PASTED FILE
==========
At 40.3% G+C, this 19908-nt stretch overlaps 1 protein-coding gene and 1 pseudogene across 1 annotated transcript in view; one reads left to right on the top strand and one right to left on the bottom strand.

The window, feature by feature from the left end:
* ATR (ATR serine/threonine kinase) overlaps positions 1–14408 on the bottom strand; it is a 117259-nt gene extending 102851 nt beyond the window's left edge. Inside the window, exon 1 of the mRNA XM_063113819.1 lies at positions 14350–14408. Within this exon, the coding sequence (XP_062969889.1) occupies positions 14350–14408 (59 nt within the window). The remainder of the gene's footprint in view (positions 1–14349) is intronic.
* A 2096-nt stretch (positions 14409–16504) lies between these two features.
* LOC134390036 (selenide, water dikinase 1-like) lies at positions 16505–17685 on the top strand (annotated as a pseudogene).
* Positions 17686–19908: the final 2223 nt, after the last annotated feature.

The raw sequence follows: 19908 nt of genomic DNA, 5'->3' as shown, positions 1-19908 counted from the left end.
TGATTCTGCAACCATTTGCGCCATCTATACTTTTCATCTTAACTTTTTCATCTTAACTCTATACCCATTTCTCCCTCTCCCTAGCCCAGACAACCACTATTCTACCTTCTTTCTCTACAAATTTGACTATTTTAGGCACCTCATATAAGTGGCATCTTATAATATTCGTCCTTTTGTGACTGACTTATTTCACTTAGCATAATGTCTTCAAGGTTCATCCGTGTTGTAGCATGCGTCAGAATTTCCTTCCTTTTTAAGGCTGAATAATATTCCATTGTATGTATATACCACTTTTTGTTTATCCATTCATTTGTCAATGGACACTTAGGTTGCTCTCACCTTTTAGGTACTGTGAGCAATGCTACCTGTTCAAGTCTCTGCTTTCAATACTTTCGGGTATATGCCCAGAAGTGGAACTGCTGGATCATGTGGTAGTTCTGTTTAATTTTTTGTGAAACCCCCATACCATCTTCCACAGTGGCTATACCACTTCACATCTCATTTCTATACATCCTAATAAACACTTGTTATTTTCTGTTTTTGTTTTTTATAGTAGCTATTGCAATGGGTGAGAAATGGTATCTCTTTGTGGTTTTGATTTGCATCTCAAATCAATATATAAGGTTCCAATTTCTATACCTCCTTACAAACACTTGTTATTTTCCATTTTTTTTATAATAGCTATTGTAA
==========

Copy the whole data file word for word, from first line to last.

At 40.3% G+C, this 19908-nt stretch overlaps 1 protein-coding gene and 1 pseudogene across 1 annotated transcript in view; one reads left to right on the top strand and one right to left on the bottom strand.

The window, feature by feature from the left end:
* ATR (ATR serine/threonine kinase) overlaps positions 1–14408 on the bottom strand; it is a 117259-nt gene extending 102851 nt beyond the window's left edge. Inside the window, exon 1 of the mRNA XM_063113819.1 lies at positions 14350–14408. Within this exon, the coding sequence (XP_062969889.1) occupies positions 14350–14408 (59 nt within the window). The remainder of the gene's footprint in view (positions 1–14349) is intronic.
* A 2096-nt stretch (positions 14409–16504) lies between these two features.
* LOC134390036 (selenide, water dikinase 1-like) lies at positions 16505–17685 on the top strand (annotated as a pseudogene).
* Positions 17686–19908: the final 2223 nt, after the last annotated feature.

The raw sequence follows: 19908 nt of genomic DNA, 5'->3' as shown, positions 1-19908 counted from the left end.
TGATTCTGCAACCATTTGCGCCATCTATACTTTTCATCTTAACTTTTTCATCTTAACTCTATACCCATTTCTCCCTCTCCCTAGCCCAGACAACCACTATTCTACCTTCTTTCTCTACAAATTTGACTATTTTAGGCACCTCATATAAGTGGCATCTTATAATATTCGTCCTTTTGTGACTGACTTATTTCACTTAGCATAATGTCTTCAAGGTTCATCCGTGTTGTAGCATGCGTCAGAATTTCCTTCCTTTTTAAGGCTGAATAATATTCCATTGTATGTATATACCACTTTTTGTTTATCCATTCATTTGTCAATGGACACTTAGGTTGCTCTCACCTTTTAGGTACTGTGAGCAATGCTACCTGTTCAAGTCTCTGCTTTCAATACTTTCGGGTATATGCCCAGAAGTGGAACTGCTGGATCATGTGGTAGTTCTGTTTAATTTTTTGTGAAACCCCCATACCATCTTCCACAGTGGCTATACCACTTCACATCTCATTTCTATACATCCTAATAAACACTTGTTATTTTCTGTTTTTGTTTTTTATAGTAGCTATTGCAATGGGTGAGAAATGGTATCTCTTTGTGGTTTTGATTTGCATCTCAAATCAATATATAAGGTTCCAATTTCTATACCTCCTTACAAACACTTGTTATTTTCCATTTTTTTTATAATAGCTATTGTAA